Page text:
Identification of Natural Images and Computer Generated Graphics Based on Hybrid Features

Identification of Natural Images and Computer Generated Graphics Based on Hybrid Features

Fei Peng (Hunan University, China), Juan Liu (Hunan University, China) and Min Long (Changsha University of Science and Technology, China)
Copyright: © 2012 |Pages: 16
DOI: 10.4018/jdcf.2012010101
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Examining the identification of natural images (NI) and computer generated graphics (CG), a novel method is proposed based on hybrid features. Since the image acquisition pipelines are different, some differences exist in statistical, visual, and noise characteristics between natural images and computer generated graphics. Firstly, the mean, variance, kurtosis, skew-ness, and median of the histograms of grayscale image in the spatial and wavelet domain are selected as statistical features. Secondly, the fractal dimensions of grayscale image and wavelet sub-bands are extracted as visual features. Thirdly, considering the shortage of the photo response non-uniformity noise (PRNU) acquired from wavelet based de-noising filter, a pre-processing of Gaussian high pass filter is applied to the image before the extraction of PRNU, and the physical features are calculated from the enhanced PRNU. In the identification, a support vector machine (SVM) classifier is used in experiments and an average classification accuracy of 94.29% is achieved, where the classification accuracy for computer generated graphics is 97.3% and for natural images is 91.28%. Analysis and discussion show that the method is suitable for the identification of natural images and computer generated graphics and can achieve better identification accuracy than the existing methods with fewer dimensions of features.
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With the development of information technology, digital images have been widely used in daily life and work. Many devices such as digital cameras, scanners, computer software and so on can be used to produce digital images. What’s more, digital image processing is becoming increasingly convenient, which greatly challenges the authenticity of digital images. If altered or forged digital images are used in news report, research results, insurance or court evidence by counterfeiters, serious implications to the authenticity of news, scientific research and the stability of country’s politics and society will be triggered. Hence, the study of digital image forensics technology is becoming a research hotspot.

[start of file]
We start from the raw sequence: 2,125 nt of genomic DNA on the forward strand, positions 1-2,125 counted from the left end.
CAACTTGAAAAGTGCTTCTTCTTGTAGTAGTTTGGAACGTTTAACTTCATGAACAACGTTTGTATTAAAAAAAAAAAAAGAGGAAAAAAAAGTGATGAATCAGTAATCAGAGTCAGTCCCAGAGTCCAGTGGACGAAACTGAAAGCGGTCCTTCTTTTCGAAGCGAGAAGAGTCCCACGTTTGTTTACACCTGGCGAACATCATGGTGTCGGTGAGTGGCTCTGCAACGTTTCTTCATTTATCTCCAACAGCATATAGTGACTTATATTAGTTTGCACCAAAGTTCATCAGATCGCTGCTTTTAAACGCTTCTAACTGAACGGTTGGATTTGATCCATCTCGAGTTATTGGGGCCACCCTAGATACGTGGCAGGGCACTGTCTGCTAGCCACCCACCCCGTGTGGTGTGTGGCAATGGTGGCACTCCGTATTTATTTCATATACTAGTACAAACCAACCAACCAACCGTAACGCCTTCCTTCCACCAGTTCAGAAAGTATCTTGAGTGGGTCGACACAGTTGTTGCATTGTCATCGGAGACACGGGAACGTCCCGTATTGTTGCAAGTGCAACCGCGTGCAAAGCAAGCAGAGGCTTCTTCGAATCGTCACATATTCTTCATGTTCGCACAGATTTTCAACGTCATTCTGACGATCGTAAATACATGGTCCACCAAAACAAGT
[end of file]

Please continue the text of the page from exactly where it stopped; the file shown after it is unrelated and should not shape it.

Generally, digital image forensics can be divided into two categories: active forensics and passive forensics. Active forensics mainly includes digital signature (Swaminathan, 2006) and digital watermarking (Chandra, 2010). In active forensics, additional information needs to be inserted into the host in advance, which requires that the acquisition device should have the corresponding functionality. However, most of the existing devices don’t have. At the same time, the additional information embedded will reduce the quality of images. Nowadays, all these problems have limited the practical application of active forensics. As a novel and an advanced technology, passive forensics technology occurred. It is a kind of blind forensics method and can identify the authentication or source of an image only based on the characteristics of the image itself without embedded additional information, which makes it more practical. According to its applications in different research fields, passive forensics can be classified into tampering detection (Popescu, 2005), steganalysis (Lyu & Farid, 2006) and source identification (Lukas & Fridrich, 2005a, 2005b, 2006a, 2006b; Ng, 2005; Chen & Li, 2009; Lyu & Farid, 2005; Dehnie, 2006).

The identification of natural images and computer generated graphics belongs to the field of source identification. Natural images and computer generated graphics are acquired from two different pipelines. Natural images are obtained by cameras, which reflect the real world, while computer generated graphics are created by computer software, which are rendered from different geometric models. To our best knowledge, the research progress on the identification of natural images and computer generated graphics is relatively slow in recent years. Existing methods are mainly based on statistical properties of images (Lyu & Farid, 2005) or physical model of image processing (Lukas & Fridrich, 2005a, 2005b, 2006a, 2006b; Ng, 2005; Chen & Li, 2009; Dehnie, 2006). Although statistical properties can reflect the inherent differences of images to some extent, the identification accuracy is still limited even though the dimension of the features is more than several hundreds. The algorithms based on physical model generally discriminate the images by using the imperfection generated by the physical equipments such as lens, a color filter array (CFA) and charged coupled device (CCD) sensor. Compared with the methods based on statistical characteristics, it generally requires much fewer features. However, since the key features for the different image acquisition pipelines are still uncertain, the detection accuracy of the existing methods still needs to be improved. In this paper, the intrinsic properties and the essential differences in both image acquisition pipelines are studied, and consequently an identification algorithm is proposed.

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